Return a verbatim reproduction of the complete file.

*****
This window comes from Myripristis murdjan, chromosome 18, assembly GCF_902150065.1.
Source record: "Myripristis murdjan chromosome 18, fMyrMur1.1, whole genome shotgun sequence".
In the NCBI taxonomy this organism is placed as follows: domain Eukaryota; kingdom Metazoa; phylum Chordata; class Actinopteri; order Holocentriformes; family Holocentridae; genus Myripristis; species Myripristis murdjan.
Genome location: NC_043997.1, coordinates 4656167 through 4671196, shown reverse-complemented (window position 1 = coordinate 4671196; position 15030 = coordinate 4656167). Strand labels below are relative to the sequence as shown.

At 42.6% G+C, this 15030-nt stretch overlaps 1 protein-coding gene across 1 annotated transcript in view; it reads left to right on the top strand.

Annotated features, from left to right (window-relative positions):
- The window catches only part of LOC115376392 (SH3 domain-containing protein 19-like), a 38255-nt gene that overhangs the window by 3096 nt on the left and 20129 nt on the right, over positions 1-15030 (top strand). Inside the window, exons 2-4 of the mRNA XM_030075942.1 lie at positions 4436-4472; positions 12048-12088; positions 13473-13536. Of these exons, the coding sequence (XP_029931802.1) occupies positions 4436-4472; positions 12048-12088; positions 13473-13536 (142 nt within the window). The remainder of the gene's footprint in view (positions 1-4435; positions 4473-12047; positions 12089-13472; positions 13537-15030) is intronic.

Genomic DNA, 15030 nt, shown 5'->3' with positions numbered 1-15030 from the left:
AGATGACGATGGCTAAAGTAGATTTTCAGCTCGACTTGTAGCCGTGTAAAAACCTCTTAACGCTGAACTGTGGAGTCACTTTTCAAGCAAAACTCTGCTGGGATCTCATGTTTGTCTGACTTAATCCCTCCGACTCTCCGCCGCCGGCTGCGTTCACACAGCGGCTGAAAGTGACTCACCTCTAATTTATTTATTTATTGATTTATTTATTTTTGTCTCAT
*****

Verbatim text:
This window comes from Myripristis murdjan, chromosome 18, assembly GCF_902150065.1.
Source record: "Myripristis murdjan chromosome 18, fMyrMur1.1, whole genome shotgun sequence".
In the NCBI taxonomy this organism is placed as follows: domain Eukaryota; kingdom Metazoa; phylum Chordata; class Actinopteri; order Holocentriformes; family Holocentridae; genus Myripristis; species Myripristis murdjan.
Genome location: NC_043997.1, coordinates 4656167 through 4671196, shown reverse-complemented (window position 1 = coordinate 4671196; position 15030 = coordinate 4656167). Strand labels below are relative to the sequence as shown.

At 42.6% G+C, this 15030-nt stretch overlaps 1 protein-coding gene across 1 annotated transcript in view; it reads left to right on the top strand.

Annotated features, from left to right (window-relative positions):
- The window catches only part of LOC115376392 (SH3 domain-containing protein 19-like), a 38255-nt gene that overhangs the window by 3096 nt on the left and 20129 nt on the right, over positions 1-15030 (top strand). Inside the window, exons 2-4 of the mRNA XM_030075942.1 lie at positions 4436-4472; positions 12048-12088; positions 13473-13536. Of these exons, the coding sequence (XP_029931802.1) occupies positions 4436-4472; positions 12048-12088; positions 13473-13536 (142 nt within the window). The remainder of the gene's footprint in view (positions 1-4435; positions 4473-12047; positions 12089-13472; positions 13537-15030) is intronic.

Genomic DNA, 15030 nt, shown 5'->3' with positions numbered 1-15030 from the left:
AGATGACGATGGCTAAAGTAGATTTTCAGCTCGACTTGTAGCCGTGTAAAAACCTCTTAACGCTGAACTGTGGAGTCACTTTTCAAGCAAAACTCTGCTGGGATCTCATGTTTGTCTGACTTAATCCCTCCGACTCTCCGCCGCCGGCTGCGTTCACACAGCGGCTGAAAGTGACTCACCTCTAATTTATTTATTTATTGATTTATTTATTTTTGTCTCAT